How data analytics helped a California police department shave a year off an investigation

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Nearly two-thirds (63%) of law enforcement cases now include digital evidence as part of the investigation, according to recent industry figures. Yet, it can take days or weeks for investigators to properly process and analyze the digital breadcrumbs on a single smart phone. Stringing together clues from an individual’s digital accounts — and making a case that can stand up in court — can take months or even years.

That’s why detectives and attorneys in a California homicide case were stunned when they saw how rapidly a data analytics platform widely used in cybersecurity circles from Splunk was able to dramatically reduce the time it takes to search through and analyze the mountains of digital evidence investigators now face.

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Read the full report.

“I remember taking our first reports to the district attorney — documenting communications between the suspect and the victim,” recalled Paul Jeffery, a Splunk employee working with a California municipal police department. “And his office immediately called back and said, ‘What is this? How did you get this done so quickly?’”

In the months since Jeffery first teamed up with the police department, he said, “I’ve been told by both the detective and the prosecution attorneys that using Splunk’s platform and applications shaved 12 to 14 months off the investigation, which is massive. They were looking at a three-and-a-half-year gap between the crime and trial — and we knocked just over a year off of that. To them, it was unprecedented.”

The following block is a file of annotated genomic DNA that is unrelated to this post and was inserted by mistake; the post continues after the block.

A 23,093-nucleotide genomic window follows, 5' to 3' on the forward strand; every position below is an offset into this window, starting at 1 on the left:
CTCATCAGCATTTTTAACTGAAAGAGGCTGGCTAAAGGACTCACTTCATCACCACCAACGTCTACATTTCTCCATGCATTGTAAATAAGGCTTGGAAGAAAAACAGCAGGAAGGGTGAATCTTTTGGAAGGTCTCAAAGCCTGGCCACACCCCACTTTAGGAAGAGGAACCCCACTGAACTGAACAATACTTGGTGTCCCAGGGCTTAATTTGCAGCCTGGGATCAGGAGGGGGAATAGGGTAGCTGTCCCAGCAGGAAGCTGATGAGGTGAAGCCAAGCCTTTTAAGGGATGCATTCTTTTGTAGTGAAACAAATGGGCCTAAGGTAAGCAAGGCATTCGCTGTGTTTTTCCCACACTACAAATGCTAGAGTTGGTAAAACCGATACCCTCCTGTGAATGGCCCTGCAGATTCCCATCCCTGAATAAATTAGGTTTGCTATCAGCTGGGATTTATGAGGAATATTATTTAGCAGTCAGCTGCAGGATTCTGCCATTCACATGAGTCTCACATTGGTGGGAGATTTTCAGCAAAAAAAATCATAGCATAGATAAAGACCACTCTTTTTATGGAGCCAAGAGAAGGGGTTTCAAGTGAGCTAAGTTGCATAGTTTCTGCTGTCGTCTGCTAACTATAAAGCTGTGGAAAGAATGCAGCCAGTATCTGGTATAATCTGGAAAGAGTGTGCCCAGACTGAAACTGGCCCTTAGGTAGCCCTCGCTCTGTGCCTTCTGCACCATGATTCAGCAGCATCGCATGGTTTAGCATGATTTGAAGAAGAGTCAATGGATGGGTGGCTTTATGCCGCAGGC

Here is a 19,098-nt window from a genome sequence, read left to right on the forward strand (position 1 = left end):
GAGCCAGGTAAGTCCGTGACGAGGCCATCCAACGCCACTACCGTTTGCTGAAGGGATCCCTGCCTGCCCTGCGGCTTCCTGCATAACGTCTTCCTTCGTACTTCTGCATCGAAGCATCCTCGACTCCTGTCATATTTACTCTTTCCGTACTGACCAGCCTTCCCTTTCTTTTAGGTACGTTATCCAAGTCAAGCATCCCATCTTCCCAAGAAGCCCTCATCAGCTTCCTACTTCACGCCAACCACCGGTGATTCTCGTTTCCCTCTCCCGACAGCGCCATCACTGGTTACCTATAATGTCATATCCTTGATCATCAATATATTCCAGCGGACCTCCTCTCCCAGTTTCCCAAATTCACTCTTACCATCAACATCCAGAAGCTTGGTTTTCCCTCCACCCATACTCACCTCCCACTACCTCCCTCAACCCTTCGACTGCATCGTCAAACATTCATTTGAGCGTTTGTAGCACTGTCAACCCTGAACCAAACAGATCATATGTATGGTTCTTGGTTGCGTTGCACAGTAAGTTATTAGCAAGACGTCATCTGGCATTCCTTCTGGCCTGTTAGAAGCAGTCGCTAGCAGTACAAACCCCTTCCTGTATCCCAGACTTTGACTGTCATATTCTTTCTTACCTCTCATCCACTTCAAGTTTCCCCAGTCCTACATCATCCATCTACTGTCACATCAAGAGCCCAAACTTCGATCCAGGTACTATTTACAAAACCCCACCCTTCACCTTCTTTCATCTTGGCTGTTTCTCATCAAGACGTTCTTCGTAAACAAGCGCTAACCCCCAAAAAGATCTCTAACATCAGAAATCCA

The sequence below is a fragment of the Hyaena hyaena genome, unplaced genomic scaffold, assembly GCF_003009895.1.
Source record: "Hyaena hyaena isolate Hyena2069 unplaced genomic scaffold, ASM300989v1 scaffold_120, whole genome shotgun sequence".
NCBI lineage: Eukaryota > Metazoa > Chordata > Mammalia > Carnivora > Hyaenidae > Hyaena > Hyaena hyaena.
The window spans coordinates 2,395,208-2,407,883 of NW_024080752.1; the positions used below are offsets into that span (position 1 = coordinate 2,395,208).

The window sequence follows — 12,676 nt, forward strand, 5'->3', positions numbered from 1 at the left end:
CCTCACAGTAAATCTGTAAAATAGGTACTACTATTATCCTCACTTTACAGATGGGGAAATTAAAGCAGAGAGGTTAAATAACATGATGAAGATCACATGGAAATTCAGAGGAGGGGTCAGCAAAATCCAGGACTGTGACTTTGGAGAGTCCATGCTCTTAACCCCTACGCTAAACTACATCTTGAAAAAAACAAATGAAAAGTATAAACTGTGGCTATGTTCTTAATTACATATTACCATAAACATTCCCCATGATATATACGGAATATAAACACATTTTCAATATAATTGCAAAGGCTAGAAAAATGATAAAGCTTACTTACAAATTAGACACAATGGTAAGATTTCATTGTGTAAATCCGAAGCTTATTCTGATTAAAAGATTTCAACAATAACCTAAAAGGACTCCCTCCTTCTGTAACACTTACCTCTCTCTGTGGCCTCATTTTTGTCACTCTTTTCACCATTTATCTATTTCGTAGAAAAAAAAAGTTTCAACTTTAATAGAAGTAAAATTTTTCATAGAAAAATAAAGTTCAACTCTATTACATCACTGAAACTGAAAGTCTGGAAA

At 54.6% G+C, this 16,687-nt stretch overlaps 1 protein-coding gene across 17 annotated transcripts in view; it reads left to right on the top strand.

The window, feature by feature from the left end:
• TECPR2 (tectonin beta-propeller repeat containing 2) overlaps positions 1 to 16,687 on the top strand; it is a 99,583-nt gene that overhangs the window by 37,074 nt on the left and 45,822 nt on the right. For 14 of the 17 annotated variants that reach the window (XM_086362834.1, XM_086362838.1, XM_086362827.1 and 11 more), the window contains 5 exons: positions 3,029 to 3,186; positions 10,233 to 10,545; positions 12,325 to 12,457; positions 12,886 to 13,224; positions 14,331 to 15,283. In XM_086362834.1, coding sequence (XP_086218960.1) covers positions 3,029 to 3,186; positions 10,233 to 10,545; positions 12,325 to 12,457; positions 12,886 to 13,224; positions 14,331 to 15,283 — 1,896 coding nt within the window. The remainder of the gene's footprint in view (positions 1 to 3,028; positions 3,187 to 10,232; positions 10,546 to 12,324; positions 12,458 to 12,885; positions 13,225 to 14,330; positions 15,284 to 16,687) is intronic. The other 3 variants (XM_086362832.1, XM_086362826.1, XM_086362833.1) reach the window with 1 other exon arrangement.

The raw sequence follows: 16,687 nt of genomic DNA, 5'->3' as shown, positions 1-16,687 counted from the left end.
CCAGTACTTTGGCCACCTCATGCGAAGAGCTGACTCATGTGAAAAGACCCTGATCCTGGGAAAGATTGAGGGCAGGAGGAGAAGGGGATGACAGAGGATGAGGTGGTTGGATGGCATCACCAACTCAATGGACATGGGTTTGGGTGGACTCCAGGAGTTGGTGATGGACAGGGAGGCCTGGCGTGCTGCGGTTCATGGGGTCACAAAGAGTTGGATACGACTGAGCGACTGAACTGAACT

Jeffery recalled the story in a newly released special report produced by StateScoop and Scoop News Group and sponsored by Splunk. The report explains how Splunk’s platform correlates data, performs advanced analytics on various data sources and applies built-in AI to quickly identify unusual behaviors or anomalies that point to criminal activities.

The technology is widely used by:

  • All three branches of the federal government and more than a dozen cabinet-level departments.
  • All four branches of the U.S. military and multiple intelligence agencies.
  • All 50 states.
  • 48 out of the 50 largest U.S. cities and the majority of the largest U.S. counties.
  • More than 900 higher education institutions.

However, because law enforcement investigators haven’t traditional had direct access to Splunk’s data analytics capabilities, many are only just becoming aware of its potential to fast-track the work of sifting through vast amount of digital information associated with today’s investigations, according to Jeffery.

The report highlights examples of where Splunk’s analytics platform has already lent a significant hand in tackling a variety of criminal cases including:

  • Identifying scammers engaged in defrauding the Paycheck Protection Program.
  • Reviewing troves of data from disparate data sources in connection with the civil unrest in January 2021.
  • Apprehending a child pornography ring operating at Florida State University.
  • Identifying illegal human trafficking activity.
  • Tracing the digital fingerprints tied to ransomware activity.

The report also touches on how modern data analytics platforms can help police chiefs better determine where to deploy their officers and department resources; and manage a widening array of police department data more effectively despite having limited technical capabilities and resources.

Download the full report and learn how Splunk is helping law enforcement agencies tackle the growing volume of digital forensics work.

This article was produced by Scoop News Group and StateScoop and sponsored by Splunk.

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California, data, Data Analytics, police, Public Safety
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